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Published On: Thu, Jun 27th, 2013

Department of Justice defunds a youth at risk program over reference to God

A Louisiana law official is outraged over the federal government’s decision to cut off funds for two programs to help troubled young people, because he refused to sign a pledge to bar prayer or any mention of God at their meetings.

Julian Whittington, the sheriff of Bossier Parish, Louisiana, told Fox News that the Department of Justice Office of Civil Rights de-funded $30,000 for their Young Marines chapter as well as a youth diversion program.

Praying Hands (Betende Hände) by Albrecht Dürer

Praying Hands (Betende Hände) by Albrecht Dürer

Federal officials from the Department of Justice, objected to a voluntary student-led prayer in the department’s youth diversion program and an oath recited by the Young Marines that mentions God, according to Whittington, who blasted what he considers the government’s “aggression and infringement of our religious freedoms.”

“We were informed that these are unacceptable, inherently religious activities and the Department of Justice would not be able to fund the programs if it continued,” Whittington told Fox News. “They wanted a letter from me stating that I would no longer have voluntary prayer and I would also have to remove ‘God’ from the Young Marine’s oath.”

The DOJ and the Office of Civil Rights are aware of the controversy but did not return phone calls to FOX News seeking comment.

Fox News obtained an email written by an attorney for the DOJ’s Office of Civil Rights raised questions about references to God and church along with the phrase “love of God.” The attorney also raised questions about one of the five elements of the Young Marines Creed – “Keep myself clean in mind by attending the church of my faith.”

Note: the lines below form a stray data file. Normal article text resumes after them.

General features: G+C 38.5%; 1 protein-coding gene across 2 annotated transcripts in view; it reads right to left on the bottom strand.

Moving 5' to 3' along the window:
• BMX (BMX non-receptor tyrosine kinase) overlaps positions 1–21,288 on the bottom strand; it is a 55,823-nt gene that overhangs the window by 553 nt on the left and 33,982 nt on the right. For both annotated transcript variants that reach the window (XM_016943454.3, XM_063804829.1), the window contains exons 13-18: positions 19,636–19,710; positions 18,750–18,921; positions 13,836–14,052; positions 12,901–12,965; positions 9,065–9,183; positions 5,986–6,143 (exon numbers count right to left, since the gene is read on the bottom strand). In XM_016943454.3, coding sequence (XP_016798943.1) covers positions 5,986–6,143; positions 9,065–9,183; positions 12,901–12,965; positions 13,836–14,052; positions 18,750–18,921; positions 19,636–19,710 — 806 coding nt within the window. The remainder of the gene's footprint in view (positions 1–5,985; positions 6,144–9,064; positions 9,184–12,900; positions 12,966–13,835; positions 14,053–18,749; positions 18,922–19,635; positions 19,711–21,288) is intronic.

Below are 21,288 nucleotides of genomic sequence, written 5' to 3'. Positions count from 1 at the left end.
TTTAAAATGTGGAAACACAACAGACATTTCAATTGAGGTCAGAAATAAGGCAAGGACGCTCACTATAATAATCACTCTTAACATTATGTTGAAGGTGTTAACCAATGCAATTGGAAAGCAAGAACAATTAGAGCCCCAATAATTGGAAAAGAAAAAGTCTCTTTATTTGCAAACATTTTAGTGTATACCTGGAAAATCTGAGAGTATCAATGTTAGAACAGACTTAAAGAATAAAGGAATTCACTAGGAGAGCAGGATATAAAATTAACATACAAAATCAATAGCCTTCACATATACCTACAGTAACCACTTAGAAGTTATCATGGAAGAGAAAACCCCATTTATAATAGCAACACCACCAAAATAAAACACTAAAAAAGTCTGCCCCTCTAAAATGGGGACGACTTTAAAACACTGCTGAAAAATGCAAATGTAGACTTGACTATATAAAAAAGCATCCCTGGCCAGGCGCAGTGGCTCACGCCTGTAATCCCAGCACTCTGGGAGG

The attorney advised that DOJ rules prohibit “funding on inherently religious activities, such as prayer, religious instruction and proselytization.

“And any religious activities must be kept separate in time or location from DOJ-funded activities,” the attorney wrote.

The sheriff was told he would not be given any money unless he wrote a letter pledging not to pray or use the word “God.”

“I flat said, ‘It’s not going to happen,’” he said. “Enough is enough. This is the United States of America – and the idea that the mere mention of God or voluntary prayer is prohibited is ridiculous.”

The sheriff said the programs have been in place for at least ten years and until now – the prayers and the mention of God have never been an issue.

The Young Marine’s oath that the DOJ took issue with states:

“From this day forward, I sincerely promise, I will set an example for all other youth to follow and I shall never do anything that would bring disgrace or dishonor upon God, my Country and its flag, my parents, myself or the Young Marines. These I will honor and respect in a manner that will reflect credit upon them and myself. Semper Fidelis.”

Ironically, both the U.S. military’s commissioning oath and enlistment oath include the phrase, “So help me God.”

 

 

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